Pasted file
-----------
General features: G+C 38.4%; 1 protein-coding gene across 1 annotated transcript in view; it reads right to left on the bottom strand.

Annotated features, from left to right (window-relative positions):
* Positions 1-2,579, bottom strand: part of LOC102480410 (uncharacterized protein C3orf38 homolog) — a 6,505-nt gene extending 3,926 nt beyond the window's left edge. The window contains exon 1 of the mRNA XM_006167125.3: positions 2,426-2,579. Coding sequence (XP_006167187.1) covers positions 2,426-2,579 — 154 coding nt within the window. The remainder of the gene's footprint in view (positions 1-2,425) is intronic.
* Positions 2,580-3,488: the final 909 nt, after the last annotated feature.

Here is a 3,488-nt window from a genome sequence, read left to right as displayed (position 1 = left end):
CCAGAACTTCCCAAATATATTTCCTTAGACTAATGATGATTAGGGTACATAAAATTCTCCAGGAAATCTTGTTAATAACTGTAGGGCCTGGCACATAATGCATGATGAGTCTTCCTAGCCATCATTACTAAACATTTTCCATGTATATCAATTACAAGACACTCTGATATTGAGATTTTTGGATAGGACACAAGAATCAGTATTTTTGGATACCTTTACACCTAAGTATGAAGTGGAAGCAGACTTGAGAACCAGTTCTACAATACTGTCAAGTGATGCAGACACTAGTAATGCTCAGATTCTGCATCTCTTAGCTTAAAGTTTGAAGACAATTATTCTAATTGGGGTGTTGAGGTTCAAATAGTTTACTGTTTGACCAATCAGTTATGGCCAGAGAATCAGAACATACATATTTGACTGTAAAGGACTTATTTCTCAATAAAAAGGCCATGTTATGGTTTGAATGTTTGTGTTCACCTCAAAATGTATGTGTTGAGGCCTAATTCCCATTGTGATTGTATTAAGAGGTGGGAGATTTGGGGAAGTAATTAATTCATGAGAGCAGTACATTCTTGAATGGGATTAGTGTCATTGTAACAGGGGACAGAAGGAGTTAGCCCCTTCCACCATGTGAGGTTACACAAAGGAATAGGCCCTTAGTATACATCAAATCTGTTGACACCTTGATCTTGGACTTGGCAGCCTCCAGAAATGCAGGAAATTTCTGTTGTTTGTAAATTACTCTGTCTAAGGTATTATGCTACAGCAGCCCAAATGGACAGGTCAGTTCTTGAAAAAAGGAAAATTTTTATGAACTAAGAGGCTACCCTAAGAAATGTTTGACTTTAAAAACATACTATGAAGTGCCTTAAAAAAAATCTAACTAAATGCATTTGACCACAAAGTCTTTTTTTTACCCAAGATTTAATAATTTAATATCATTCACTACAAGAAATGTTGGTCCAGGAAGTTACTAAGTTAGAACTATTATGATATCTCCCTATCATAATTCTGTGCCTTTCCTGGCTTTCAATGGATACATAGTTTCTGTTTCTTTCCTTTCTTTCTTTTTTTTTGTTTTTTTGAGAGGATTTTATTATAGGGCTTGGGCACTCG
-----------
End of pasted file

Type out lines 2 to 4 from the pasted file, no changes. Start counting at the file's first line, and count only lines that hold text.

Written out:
Annotated features, from left to right (window-relative positions):
* Positions 1-2,579, bottom strand: part of LOC102480410 (uncharacterized protein C3orf38 homolog) — a 6,505-nt gene extending 3,926 nt beyond the window's left edge. The window contains exon 1 of the mRNA XM_006167125.3: positions 2,426-2,579. Coding sequence (XP_006167187.1) covers positions 2,426-2,579 — 154 coding nt within the window. The remainder of the gene's footprint in view (positions 1-2,425) is intronic.
* Positions 2,580-3,488: the final 909 nt, after the last annotated feature.